Before the end of 2005, there was no benchmark for the use of home as an office. Neither the Inland Revenue (now HMRC) nor accountants had any guidance as to what proportion or absolute amounts of running expenses they could regard as acceptable. Separate meters would be required to measure the amount of energy that a business used in the activities at home.

Cynically, I suppose, claims were made as high as the claimants dared. Perhaps in the hope that HMRC would not challenge their claims at all, or if they were, they could be justified.

HMRC guidance for use of home as office 

In early 2006, the HMRC issued a bulletin about home office use. We paraphrase, “in recognition of the increasing occurrence of people carrying out their work from their homes, HMRC will not seek to challenge a claim towards home running expenses up to £3 per week” The amount was then £4 per week for many years up to March 2020. The amount you can now claim is £6 per week from 6 April 2020.

But today, if you like it or not, HMRC has its benchmark.

A justification exercise 

A claim for use of home as office at an amount higher than the benchmark will need to have some scientific justification and some evidence.

Perhaps you could tally up the costs for some time before the business use at home started. You can then compare these with costs for a similar period after, will this be evidence? On the other hand, you can take a tally of the appropriate expenses divided by the number of rooms in the home (one being the room that you use for the business). You can then adjust the amount, up or down, as required. The claim will also depend on the amount of time that you spend in the dedicated office room. You can compare this with the time that you spend in the rest of the house.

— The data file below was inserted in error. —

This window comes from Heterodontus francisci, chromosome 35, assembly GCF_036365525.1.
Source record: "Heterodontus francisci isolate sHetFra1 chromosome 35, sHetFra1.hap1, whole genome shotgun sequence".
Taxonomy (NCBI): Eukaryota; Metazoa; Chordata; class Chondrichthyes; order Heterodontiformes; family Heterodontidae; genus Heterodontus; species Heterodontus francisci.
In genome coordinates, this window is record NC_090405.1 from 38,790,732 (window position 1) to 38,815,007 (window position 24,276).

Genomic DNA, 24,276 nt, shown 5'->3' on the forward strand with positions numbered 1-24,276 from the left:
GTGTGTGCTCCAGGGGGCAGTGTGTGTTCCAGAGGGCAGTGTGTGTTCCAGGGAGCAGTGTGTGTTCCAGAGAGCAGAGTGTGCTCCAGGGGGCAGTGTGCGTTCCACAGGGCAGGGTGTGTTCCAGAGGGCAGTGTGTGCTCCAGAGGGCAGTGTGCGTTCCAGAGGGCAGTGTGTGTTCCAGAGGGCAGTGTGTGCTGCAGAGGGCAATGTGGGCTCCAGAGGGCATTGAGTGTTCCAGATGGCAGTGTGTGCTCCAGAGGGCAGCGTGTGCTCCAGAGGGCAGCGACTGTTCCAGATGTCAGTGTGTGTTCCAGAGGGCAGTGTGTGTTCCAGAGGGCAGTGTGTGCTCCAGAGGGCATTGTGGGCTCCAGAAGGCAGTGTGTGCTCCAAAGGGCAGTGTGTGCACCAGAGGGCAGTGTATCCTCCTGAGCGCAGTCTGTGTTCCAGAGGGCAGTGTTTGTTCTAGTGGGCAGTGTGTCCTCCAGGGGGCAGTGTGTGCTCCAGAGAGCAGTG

What’s more, perhaps you can take some energy that the office equipment consumes. Indeed, a justification exercise may not be easy to put together, and contentions may be difficult to defend. Furthermore, the amount of extra tax that you save might not make a claim cost-effective. Especially if you will incur professional fees in any detailed breakdown or later defence of the claim.

Using your home broadband / phone for business reasons whilst working from home 

When you are working at home, you will more than likely be using the internet. What’s more, you may receive business calls or may need to make them yourself. Therefore, you will in most cases also be able to make claims for your business phone calls and broadband usage.

Advisory rate -HMRC’s rate

Unless my clients have strong feelings to the contrary and wish to justify a higher claim for use of home as office, then I believe claims henceforth should be only the pre-agreed £4 per week. I will also assume this is ok for you unless you tell me otherwise.

You may claim more than £4 per week within your expenses. If you think you can justify the higher level, then you should prepare yourself to perform a justification exercise. This is as I describe above! However, if you now agree to tune down your claim to £4 per week, then please make the required entry in your accounts.

Final thoughts

To sum up, as time goes on, more and more business-type people work from home. If you would like to work out how much it costs for you to work from home, you will need to make a comparison. When you do this, you will look at what the overall costs are now. You can then compare these against what your costs were previously.

In most cases, my clients stick to the allowable rate of £6 per week for the use of home as office claims. That is unless they spend much more than the occasional time working from home. Examples here could include where you work several days per week from home. It could also include if you run various computers at home at the same time.

Link to Contractor Advice UK group on LinkedIn    https://www.linkedin.com/groups/4660081/